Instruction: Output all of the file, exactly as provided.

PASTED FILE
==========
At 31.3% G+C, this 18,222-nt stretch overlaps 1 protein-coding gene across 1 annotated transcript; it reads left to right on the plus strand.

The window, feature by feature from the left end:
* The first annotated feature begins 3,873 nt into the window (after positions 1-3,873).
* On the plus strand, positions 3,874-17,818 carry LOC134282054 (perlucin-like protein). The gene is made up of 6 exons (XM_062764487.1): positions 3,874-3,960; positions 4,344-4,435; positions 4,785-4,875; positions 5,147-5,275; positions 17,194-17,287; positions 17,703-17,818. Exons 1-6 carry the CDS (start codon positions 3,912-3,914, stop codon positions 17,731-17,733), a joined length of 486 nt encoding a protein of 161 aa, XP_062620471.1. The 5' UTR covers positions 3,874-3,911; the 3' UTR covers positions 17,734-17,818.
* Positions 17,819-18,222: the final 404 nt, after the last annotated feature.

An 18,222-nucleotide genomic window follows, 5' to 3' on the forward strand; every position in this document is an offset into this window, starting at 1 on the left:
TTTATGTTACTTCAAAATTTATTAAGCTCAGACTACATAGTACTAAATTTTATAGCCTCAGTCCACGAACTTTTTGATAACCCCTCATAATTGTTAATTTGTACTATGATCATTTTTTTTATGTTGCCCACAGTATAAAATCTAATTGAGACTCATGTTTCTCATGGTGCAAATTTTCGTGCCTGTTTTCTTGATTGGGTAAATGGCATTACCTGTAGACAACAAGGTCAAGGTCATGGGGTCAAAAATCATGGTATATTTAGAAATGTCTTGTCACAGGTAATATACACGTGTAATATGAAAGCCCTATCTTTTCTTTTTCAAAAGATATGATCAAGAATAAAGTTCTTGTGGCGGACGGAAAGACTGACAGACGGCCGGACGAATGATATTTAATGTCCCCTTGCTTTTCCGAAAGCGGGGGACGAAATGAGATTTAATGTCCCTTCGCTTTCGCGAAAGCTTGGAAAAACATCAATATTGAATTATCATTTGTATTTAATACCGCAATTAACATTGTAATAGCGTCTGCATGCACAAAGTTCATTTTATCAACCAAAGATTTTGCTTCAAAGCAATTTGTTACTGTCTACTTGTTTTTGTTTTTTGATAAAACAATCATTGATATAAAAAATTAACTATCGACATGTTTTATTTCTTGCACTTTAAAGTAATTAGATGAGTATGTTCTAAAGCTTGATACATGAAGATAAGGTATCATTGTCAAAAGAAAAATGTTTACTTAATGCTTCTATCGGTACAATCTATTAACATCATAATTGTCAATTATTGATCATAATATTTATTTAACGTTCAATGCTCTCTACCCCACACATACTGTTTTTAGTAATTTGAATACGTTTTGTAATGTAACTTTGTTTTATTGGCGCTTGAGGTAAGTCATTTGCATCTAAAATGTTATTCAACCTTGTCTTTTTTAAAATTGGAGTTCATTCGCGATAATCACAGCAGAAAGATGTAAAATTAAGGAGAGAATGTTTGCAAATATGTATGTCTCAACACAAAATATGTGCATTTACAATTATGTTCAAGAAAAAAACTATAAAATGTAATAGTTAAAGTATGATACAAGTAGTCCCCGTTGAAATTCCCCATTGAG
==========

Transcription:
At 31.3% G+C, this 18,222-nt stretch overlaps 1 protein-coding gene across 1 annotated transcript; it reads left to right on the plus strand.

The window, feature by feature from the left end:
* The first annotated feature begins 3,873 nt into the window (after positions 1-3,873).
* On the plus strand, positions 3,874-17,818 carry LOC134282054 (perlucin-like protein). The gene is made up of 6 exons (XM_062764487.1): positions 3,874-3,960; positions 4,344-4,435; positions 4,785-4,875; positions 5,147-5,275; positions 17,194-17,287; positions 17,703-17,818. Exons 1-6 carry the CDS (start codon positions 3,912-3,914, stop codon positions 17,731-17,733), a joined length of 486 nt encoding a protein of 161 aa, XP_062620471.1. The 5' UTR covers positions 3,874-3,911; the 3' UTR covers positions 17,734-17,818.
* Positions 17,819-18,222: the final 404 nt, after the last annotated feature.

An 18,222-nucleotide genomic window follows, 5' to 3' on the forward strand; every position in this document is an offset into this window, starting at 1 on the left:
TTTATGTTACTTCAAAATTTATTAAGCTCAGACTACATAGTACTAAATTTTATAGCCTCAGTCCACGAACTTTTTGATAACCCCTCATAATTGTTAATTTGTACTATGATCATTTTTTTTATGTTGCCCACAGTATAAAATCTAATTGAGACTCATGTTTCTCATGGTGCAAATTTTCGTGCCTGTTTTCTTGATTGGGTAAATGGCATTACCTGTAGACAACAAGGTCAAGGTCATGGGGTCAAAAATCATGGTATATTTAGAAATGTCTTGTCACAGGTAATATACACGTGTAATATGAAAGCCCTATCTTTTCTTTTTCAAAAGATATGATCAAGAATAAAGTTCTTGTGGCGGACGGAAAGACTGACAGACGGCCGGACGAATGATATTTAATGTCCCCTTGCTTTTCCGAAAGCGGGGGACGAAATGAGATTTAATGTCCCTTCGCTTTCGCGAAAGCTTGGAAAAACATCAATATTGAATTATCATTTGTATTTAATACCGCAATTAACATTGTAATAGCGTCTGCATGCACAAAGTTCATTTTATCAACCAAAGATTTTGCTTCAAAGCAATTTGTTACTGTCTACTTGTTTTTGTTTTTTGATAAAACAATCATTGATATAAAAAATTAACTATCGACATGTTTTATTTCTTGCACTTTAAAGTAATTAGATGAGTATGTTCTAAAGCTTGATACATGAAGATAAGGTATCATTGTCAAAAGAAAAATGTTTACTTAATGCTTCTATCGGTACAATCTATTAACATCATAATTGTCAATTATTGATCATAATATTTATTTAACGTTCAATGCTCTCTACCCCACACATACTGTTTTTAGTAATTTGAATACGTTTTGTAATGTAACTTTGTTTTATTGGCGCTTGAGGTAAGTCATTTGCATCTAAAATGTTATTCAACCTTGTCTTTTTTAAAATTGGAGTTCATTCGCGATAATCACAGCAGAAAGATGTAAAATTAAGGAGAGAATGTTTGCAAATATGTATGTCTCAACACAAAATATGTGCATTTACAATTATGTTCAAGAAAAAAACTATAAAATGTAATAGTTAAAGTATGATACAAGTAGTCCCCGTTGAAATTCCCCATTGAG